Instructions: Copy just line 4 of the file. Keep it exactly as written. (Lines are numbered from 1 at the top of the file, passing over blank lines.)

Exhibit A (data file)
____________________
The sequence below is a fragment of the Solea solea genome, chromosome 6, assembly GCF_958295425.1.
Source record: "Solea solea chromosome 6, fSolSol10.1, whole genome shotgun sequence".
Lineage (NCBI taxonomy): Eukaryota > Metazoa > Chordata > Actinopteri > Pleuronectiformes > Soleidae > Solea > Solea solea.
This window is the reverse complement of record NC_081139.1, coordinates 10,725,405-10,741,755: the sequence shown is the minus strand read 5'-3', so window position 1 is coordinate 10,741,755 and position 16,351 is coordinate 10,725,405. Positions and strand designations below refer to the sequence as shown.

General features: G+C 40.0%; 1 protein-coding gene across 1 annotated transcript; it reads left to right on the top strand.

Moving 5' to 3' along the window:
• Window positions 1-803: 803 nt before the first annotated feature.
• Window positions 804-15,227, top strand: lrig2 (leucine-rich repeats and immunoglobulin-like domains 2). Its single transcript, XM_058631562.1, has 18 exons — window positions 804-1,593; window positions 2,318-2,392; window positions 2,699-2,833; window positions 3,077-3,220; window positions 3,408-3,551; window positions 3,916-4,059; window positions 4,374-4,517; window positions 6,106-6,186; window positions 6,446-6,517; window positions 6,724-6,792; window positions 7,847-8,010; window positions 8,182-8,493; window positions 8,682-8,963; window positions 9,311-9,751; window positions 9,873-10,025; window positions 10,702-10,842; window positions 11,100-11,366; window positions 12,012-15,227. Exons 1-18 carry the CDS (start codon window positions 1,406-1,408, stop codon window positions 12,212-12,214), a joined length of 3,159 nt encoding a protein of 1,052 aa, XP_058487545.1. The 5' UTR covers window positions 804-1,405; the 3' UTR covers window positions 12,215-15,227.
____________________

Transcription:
This window is the reverse complement of record NC_081139.1, coordinates 10,725,405-10,741,755: the sequence shown is the minus strand read 5'-3', so window position 1 is coordinate 10,741,755 and position 16,351 is coordinate 10,725,405. Positions and strand designations below refer to the sequence as shown.